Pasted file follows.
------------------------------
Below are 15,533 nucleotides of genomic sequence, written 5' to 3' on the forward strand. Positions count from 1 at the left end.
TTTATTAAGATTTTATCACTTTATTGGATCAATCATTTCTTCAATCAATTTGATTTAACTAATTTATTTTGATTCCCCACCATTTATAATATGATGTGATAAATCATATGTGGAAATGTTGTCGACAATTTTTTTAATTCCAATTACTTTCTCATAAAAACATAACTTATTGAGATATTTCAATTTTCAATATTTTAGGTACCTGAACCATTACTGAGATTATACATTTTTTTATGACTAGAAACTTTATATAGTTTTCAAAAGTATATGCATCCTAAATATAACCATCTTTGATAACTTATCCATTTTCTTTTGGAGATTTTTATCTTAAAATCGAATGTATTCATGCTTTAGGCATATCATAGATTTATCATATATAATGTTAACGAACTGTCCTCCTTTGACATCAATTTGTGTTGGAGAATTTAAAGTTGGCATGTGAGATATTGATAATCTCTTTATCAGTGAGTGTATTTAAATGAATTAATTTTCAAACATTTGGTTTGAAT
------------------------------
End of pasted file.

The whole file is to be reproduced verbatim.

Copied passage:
Below are 15,533 nucleotides of genomic sequence, written 5' to 3' on the forward strand. Positions count from 1 at the left end.
TTTATTAAGATTTTATCACTTTATTGGATCAATCATTTCTTCAATCAATTTGATTTAACTAATTTATTTTGATTCCCCACCATTTATAATATGATGTGATAAATCATATGTGGAAATGTTGTCGACAATTTTTTTAATTCCAATTACTTTCTCATAAAAACATAACTTATTGAGATATTTCAATTTTCAATATTTTAGGTACCTGAACCATTACTGAGATTATACATTTTTTTATGACTAGAAACTTTATATAGTTTTCAAAAGTATATGCATCCTAAATATAACCATCTTTGATAACTTATCCATTTTCTTTTGGAGATTTTTATCTTAAAATCGAATGTATTCATGCTTTAGGCATATCATAGATTTATCATATATAATGTTAACGAACTGTCCTCCTTTGACATCAATTTGTGTTGGAGAATTTAAAGTTGGCATGTGAGATATTGATAATCTCTTTATCAGTGAGTGTATTTAAATGAATTAATTTTCAAACATTTGGTTTGAAT